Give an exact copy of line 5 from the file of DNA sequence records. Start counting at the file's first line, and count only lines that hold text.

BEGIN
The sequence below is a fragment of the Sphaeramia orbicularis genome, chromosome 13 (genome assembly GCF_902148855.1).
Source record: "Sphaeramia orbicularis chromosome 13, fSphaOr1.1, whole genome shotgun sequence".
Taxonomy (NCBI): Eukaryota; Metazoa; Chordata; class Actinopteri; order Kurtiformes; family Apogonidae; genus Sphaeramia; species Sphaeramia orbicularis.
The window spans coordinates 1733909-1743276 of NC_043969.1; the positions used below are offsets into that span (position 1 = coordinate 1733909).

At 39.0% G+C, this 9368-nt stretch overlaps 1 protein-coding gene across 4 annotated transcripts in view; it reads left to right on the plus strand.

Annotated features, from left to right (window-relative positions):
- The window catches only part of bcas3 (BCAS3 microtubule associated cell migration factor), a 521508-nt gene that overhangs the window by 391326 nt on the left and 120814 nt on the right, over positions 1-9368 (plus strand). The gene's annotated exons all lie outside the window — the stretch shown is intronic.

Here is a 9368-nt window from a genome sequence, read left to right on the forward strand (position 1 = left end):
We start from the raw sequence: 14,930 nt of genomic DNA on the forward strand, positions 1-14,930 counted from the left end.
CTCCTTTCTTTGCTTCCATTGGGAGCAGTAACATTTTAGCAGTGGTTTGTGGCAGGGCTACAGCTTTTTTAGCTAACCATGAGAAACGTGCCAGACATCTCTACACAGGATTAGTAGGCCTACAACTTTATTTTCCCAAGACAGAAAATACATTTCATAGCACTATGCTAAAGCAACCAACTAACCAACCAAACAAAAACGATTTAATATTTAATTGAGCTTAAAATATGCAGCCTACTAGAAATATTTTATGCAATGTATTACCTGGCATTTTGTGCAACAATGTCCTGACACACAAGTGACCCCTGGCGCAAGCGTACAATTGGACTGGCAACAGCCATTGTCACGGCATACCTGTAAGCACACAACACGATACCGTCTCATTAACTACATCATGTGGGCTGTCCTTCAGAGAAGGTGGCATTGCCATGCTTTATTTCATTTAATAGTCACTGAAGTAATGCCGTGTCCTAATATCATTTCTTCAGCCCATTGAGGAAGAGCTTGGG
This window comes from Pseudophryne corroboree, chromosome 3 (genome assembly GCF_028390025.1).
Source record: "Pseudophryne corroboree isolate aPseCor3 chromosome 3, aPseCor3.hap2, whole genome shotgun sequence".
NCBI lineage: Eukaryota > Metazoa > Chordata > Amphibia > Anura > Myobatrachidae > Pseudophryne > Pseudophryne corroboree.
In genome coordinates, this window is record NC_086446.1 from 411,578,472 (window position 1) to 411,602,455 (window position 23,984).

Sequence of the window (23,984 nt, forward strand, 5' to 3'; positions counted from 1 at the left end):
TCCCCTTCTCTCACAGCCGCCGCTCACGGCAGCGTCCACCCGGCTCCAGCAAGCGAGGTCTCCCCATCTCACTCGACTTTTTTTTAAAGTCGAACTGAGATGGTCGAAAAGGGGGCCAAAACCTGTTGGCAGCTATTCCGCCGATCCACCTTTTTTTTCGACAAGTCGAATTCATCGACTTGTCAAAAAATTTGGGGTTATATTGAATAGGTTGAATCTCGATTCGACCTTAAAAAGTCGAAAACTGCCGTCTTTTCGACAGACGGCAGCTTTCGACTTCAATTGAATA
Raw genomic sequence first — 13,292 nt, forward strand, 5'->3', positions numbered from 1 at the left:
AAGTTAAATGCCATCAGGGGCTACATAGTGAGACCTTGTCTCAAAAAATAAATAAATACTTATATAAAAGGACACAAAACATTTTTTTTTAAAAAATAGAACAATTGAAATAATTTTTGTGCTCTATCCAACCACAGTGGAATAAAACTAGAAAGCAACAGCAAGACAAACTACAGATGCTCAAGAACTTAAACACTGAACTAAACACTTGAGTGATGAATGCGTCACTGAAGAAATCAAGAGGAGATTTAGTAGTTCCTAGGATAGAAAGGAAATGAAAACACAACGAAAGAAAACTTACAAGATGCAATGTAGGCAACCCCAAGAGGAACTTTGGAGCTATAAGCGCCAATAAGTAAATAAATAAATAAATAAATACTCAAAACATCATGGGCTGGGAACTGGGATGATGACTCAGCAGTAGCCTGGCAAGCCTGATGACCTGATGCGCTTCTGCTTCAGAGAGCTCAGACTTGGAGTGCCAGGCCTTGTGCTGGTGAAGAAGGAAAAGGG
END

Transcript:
At 39.0% G+C, this 9368-nt stretch overlaps 1 protein-coding gene across 4 annotated transcripts in view; it reads left to right on the plus strand.